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I am using Adobe Lightroom to edit all my photos that I take with my Canon 70D. I shoot in RAW to preserve the detail of an image and have lately been wanting to "optimize" a lot of my photos for desktop wallpaper use.

Of course I can outright just set the photo as my wallpaper and it'll look fine. But there is something different about default wallpapers, for example, specifically the default wallpapers on Mac computers that gives it a much more pleasing look.

I'm really unsure if there is specific terminology for this, and I have tried to do as much research as possible on this topic, but I couldn't find much on the optimization of images for desktop wallpapers past cropping practices.

The best way I can describe it is that you can tell if a desktop wallpaper on somebody's computer is just a photo they took (even if it is a great photo overall) vs. one that someone may have downloaded from the internet, specifically posted as a wallpaper.

My question is, what are the general practices/ideologies in mind when optimizing your photo for desktop wallpaper use? What settings are primarily being changed and as a result producing that differentiating effect?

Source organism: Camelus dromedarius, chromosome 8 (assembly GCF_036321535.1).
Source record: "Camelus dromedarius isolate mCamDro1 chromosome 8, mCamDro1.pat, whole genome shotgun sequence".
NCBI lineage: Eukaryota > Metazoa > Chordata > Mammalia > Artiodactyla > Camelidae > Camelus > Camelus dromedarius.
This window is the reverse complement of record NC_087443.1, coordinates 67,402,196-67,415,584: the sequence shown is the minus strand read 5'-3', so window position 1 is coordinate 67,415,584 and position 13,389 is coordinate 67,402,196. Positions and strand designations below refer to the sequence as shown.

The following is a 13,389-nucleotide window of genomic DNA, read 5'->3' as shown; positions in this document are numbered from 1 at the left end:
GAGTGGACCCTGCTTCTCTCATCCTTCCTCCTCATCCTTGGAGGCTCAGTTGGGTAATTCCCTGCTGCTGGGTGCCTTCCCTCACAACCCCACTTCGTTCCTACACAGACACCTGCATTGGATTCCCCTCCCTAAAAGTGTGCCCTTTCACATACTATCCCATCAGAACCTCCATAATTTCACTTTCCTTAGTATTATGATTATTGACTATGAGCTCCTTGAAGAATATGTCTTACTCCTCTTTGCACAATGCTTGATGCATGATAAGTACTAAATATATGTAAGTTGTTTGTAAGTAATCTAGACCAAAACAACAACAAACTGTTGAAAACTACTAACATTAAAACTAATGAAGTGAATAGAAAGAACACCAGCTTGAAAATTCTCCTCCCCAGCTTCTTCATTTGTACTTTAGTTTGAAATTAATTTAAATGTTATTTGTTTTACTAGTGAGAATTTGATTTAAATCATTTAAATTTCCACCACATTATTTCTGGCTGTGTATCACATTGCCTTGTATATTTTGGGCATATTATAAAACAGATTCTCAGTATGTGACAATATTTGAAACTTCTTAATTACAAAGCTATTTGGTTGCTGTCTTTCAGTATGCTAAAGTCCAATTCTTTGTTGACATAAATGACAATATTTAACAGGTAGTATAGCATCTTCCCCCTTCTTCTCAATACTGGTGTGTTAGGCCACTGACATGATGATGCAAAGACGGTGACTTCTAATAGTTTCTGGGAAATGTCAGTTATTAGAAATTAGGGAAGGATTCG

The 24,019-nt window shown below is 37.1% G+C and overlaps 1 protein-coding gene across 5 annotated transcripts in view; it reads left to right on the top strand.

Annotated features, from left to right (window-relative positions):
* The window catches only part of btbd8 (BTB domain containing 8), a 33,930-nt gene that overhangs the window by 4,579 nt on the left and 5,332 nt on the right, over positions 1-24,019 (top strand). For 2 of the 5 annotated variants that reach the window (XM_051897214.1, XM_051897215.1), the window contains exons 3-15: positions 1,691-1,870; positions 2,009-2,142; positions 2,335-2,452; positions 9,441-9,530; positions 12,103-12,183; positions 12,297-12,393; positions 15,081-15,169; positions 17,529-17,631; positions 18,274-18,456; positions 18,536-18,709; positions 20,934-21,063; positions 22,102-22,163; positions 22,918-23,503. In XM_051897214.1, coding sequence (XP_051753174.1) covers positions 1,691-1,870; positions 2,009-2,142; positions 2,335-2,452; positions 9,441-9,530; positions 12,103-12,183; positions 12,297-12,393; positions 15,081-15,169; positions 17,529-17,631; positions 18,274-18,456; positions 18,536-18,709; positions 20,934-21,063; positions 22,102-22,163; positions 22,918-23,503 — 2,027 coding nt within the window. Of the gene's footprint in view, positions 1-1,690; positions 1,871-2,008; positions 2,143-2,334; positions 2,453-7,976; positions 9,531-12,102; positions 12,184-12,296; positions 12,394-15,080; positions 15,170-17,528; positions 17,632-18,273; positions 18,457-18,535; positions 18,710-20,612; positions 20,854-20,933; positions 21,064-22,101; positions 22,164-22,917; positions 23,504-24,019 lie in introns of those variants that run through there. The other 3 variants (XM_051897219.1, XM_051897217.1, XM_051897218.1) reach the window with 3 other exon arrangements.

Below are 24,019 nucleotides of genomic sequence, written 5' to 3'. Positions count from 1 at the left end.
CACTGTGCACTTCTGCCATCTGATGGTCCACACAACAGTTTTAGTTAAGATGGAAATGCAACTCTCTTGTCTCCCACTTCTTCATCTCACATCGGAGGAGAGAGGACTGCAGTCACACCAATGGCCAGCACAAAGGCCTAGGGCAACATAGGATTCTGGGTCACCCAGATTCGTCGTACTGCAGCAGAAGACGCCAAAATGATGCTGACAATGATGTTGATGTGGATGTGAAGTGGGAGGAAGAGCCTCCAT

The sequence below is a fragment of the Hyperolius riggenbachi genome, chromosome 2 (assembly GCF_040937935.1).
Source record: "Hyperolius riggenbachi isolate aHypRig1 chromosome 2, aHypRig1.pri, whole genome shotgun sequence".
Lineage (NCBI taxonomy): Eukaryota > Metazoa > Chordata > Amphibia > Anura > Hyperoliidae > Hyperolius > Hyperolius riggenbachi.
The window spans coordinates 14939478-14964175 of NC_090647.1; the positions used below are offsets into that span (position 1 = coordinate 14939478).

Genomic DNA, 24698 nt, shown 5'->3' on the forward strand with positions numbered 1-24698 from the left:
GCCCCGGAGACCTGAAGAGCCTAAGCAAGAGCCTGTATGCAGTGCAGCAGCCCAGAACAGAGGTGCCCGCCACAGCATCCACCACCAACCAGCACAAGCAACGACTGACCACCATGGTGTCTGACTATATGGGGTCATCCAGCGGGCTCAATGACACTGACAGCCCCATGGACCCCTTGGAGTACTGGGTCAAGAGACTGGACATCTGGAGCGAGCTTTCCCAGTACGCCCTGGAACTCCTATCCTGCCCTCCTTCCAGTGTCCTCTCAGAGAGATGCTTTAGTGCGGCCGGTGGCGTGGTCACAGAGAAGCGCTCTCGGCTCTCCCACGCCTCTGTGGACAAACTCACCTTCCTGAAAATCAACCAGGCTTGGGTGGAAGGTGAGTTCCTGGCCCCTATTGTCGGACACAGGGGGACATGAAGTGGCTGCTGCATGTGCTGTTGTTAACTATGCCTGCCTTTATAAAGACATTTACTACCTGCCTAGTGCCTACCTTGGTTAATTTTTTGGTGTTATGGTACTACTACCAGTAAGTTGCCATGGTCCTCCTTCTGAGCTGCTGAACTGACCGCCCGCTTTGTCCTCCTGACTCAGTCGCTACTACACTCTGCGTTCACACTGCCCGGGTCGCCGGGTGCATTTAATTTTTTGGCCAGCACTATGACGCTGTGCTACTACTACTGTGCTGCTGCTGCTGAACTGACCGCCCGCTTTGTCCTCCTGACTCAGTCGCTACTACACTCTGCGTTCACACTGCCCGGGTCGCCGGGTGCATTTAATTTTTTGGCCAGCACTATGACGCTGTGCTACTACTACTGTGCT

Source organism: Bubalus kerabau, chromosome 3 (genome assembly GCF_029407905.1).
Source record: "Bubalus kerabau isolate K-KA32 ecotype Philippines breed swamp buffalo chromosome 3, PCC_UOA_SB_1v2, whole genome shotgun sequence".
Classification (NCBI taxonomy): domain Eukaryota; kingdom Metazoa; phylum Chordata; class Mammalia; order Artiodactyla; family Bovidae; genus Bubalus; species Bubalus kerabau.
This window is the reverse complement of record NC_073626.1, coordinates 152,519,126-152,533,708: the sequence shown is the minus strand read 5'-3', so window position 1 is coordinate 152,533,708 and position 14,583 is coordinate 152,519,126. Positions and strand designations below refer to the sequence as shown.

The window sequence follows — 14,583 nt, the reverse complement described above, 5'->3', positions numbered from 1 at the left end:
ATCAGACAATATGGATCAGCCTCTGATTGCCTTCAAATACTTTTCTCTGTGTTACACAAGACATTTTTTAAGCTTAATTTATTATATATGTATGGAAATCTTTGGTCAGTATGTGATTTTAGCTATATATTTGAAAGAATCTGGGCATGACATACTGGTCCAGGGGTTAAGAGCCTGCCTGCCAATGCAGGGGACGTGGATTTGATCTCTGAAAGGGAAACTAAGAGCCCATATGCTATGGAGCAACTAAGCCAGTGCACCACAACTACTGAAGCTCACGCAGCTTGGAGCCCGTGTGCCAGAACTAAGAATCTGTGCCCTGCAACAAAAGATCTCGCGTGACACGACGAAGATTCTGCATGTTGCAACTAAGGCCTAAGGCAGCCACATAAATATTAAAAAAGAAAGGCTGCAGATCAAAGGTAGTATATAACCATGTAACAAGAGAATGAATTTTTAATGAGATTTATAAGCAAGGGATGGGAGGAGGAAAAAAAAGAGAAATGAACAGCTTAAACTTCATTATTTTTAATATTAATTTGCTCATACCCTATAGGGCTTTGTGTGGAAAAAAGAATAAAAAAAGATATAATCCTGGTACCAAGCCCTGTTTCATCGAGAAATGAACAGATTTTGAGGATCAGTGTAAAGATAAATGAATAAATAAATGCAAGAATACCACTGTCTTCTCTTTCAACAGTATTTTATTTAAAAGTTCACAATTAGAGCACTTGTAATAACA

Thank you in advance for any ideas/help that can be given on this.

  • For best appearance, resize the image to the screen resolution before setting it as wallpaper. Experiment with file types to find what looks best to you: JPG, BMP etc. – DrMoishe Pippik Mar 17 '16 at 3:13
  • An example of your photos would be great. – Rafael Mar 17 '16 at 18:39
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The great difference here is the vibrance, lighting and composition of the photo. In a desktop background you don't want a specific focus but the whole photo has to shine and that has to do with the photo themselves.

I'm not sure if this apply but HDR looks better in a lot of cases.

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